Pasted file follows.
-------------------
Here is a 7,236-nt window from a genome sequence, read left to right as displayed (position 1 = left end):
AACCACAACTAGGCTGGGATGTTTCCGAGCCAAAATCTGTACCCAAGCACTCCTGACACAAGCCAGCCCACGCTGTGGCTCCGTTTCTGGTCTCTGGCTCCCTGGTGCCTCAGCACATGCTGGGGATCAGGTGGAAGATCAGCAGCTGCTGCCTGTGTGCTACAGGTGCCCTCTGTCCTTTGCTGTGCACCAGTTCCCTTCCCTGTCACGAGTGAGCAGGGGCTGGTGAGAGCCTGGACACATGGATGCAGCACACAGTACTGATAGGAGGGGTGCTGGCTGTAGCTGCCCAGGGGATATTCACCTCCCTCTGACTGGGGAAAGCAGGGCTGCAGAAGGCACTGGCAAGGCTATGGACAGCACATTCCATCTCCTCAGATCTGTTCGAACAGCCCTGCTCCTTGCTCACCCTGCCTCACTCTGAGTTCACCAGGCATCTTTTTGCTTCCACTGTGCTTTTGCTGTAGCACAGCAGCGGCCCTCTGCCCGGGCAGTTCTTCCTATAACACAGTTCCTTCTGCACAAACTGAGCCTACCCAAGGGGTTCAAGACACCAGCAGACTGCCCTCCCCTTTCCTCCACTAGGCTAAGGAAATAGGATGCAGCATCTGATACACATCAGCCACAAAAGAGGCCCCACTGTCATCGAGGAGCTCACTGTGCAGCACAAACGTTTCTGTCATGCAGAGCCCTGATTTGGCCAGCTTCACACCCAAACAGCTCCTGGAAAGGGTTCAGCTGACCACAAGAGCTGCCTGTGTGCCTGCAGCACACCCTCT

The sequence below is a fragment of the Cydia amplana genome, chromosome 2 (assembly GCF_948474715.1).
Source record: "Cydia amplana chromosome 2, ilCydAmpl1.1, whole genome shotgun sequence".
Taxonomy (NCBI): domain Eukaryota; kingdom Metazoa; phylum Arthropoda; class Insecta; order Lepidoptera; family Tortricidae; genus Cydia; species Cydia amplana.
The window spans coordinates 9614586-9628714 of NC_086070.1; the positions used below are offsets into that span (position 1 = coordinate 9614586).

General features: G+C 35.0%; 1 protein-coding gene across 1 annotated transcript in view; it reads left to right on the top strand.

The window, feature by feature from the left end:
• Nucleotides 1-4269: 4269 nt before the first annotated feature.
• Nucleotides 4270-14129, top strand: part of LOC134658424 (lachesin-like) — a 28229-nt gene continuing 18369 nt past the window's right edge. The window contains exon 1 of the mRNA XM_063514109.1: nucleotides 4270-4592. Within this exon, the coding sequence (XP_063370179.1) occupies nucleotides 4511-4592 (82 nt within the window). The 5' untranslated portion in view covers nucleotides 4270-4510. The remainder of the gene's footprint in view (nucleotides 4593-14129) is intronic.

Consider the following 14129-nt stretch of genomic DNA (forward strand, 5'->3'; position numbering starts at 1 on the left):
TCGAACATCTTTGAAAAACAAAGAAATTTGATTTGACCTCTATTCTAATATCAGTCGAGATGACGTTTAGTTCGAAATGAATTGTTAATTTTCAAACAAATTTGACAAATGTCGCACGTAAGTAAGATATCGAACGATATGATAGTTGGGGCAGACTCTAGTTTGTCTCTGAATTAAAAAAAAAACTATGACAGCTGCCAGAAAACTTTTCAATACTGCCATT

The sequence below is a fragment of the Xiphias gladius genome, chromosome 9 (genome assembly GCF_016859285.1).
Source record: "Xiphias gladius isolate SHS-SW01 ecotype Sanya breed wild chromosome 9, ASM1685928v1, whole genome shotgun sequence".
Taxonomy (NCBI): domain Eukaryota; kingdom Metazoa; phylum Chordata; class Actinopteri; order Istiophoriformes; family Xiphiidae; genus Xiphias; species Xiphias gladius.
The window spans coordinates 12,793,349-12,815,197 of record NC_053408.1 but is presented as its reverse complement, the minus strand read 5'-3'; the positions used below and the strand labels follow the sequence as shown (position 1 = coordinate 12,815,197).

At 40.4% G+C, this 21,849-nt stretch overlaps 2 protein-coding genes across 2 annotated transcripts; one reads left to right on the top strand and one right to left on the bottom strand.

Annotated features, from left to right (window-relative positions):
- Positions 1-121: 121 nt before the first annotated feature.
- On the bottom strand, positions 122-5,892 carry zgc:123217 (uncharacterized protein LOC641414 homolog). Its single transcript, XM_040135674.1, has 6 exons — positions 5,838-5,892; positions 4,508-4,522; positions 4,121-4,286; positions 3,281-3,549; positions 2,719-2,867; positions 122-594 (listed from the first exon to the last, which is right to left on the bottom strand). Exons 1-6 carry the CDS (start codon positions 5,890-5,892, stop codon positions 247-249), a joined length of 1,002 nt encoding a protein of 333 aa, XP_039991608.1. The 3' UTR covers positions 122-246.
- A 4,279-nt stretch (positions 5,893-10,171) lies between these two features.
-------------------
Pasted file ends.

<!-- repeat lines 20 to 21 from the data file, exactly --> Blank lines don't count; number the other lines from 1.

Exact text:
- On the bottom strand, positions 122-5,892 carry zgc:123217 (uncharacterized protein LOC641414 homolog). Its single transcript, XM_040135674.1, has 6 exons — positions 5,838-5,892; positions 4,508-4,522; positions 4,121-4,286; positions 3,281-3,549; positions 2,719-2,867; positions 122-594 (listed from the first exon to the last, which is right to left on the bottom strand). Exons 1-6 carry the CDS (start codon positions 5,890-5,892, stop codon positions 247-249), a joined length of 1,002 nt encoding a protein of 333 aa, XP_039991608.1. The 3' UTR covers positions 122-246.
- A 4,279-nt stretch (positions 5,893-10,171) lies between these two features.